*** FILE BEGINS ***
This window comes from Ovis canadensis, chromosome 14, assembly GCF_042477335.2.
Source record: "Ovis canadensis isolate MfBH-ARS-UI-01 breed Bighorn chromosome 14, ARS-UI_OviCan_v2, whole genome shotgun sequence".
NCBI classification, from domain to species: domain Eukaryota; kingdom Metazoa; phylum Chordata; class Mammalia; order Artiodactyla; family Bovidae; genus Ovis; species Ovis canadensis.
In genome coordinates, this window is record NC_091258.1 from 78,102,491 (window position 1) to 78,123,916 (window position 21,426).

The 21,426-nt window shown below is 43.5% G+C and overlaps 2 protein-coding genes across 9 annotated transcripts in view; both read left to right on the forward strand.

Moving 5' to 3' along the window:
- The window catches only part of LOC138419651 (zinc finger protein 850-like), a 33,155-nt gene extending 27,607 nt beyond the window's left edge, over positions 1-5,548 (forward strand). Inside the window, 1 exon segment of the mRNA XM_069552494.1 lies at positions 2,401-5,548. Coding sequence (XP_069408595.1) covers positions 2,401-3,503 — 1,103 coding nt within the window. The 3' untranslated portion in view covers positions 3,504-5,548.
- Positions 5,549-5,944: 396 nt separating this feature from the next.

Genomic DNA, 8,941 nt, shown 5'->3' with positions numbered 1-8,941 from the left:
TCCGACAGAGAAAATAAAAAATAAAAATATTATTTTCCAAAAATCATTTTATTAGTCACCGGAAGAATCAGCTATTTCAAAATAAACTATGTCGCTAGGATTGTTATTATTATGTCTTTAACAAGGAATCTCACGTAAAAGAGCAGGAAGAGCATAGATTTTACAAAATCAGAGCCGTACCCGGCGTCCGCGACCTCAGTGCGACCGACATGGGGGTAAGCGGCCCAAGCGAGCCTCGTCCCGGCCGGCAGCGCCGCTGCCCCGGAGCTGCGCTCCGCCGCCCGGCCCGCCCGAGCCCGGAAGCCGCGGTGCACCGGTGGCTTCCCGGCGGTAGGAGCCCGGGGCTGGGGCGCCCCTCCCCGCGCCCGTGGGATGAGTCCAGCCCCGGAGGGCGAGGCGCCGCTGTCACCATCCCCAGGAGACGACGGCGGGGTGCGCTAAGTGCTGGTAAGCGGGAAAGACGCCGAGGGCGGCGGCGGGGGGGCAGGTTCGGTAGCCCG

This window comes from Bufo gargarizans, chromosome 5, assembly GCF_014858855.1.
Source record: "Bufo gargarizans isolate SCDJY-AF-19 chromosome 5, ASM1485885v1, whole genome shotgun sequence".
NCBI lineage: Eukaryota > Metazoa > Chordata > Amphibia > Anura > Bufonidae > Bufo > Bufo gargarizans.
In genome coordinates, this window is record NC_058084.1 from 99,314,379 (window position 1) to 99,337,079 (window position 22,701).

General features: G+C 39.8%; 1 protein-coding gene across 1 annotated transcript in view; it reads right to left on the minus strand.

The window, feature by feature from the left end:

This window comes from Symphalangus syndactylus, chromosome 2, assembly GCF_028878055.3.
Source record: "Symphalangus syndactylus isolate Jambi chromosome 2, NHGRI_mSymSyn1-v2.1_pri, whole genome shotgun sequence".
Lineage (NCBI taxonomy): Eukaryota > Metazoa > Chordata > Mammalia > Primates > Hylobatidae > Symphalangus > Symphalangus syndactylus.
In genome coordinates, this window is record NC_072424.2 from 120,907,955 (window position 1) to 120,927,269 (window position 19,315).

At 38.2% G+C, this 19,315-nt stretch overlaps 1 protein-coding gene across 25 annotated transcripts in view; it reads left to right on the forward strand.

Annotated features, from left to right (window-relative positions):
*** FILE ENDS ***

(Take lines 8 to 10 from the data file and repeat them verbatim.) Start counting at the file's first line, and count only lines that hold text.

- Positions 5,549-5,944: 396 nt separating this feature from the next.

Genomic DNA, 8,941 nt, shown 5'->3' with positions numbered 1-8,941 from the left:
TCCGACAGAGAAAATAAAAAATAAAAATATTATTTTCCAAAAATCATTTTATTAGTCACCGGAAGAATCAGCTATTTCAAAATAAACTATGTCGCTAGGATTGTTATTATTATGTCTTTAACAAGGAATCTCACGTAAAAGAGCAGGAAGAGCATAGATTTTACAAAATCAGAGCCGTACCCGGCGTCCGCGACCTCAGTGCGACCGACATGGGGGTAAGCGGCCCAAGCGAGCCTCGTCCCGGCCGGCAGCGCCGCTGCCCCGGAGCTGCGCTCCGCCGCCCGGCCCGCCCGAGCCCGGAAGCCGCGGTGCACCGGTGGCTTCCCGGCGGTAGGAGCCCGGGGCTGGGGCGCCCCTCCCCGCGCCCGTGGGATGAGTCCAGCCCCGGAGGGCGAGGCGCCGCTGTCACCATCCCCAGGAGACGACGGCGGGGTGCGCTAAGTGCTGGTAAGCGGGAAAGACGCCGAGGGCGGCGGCGGGGGGGCAGGTTCGGTAGCCCG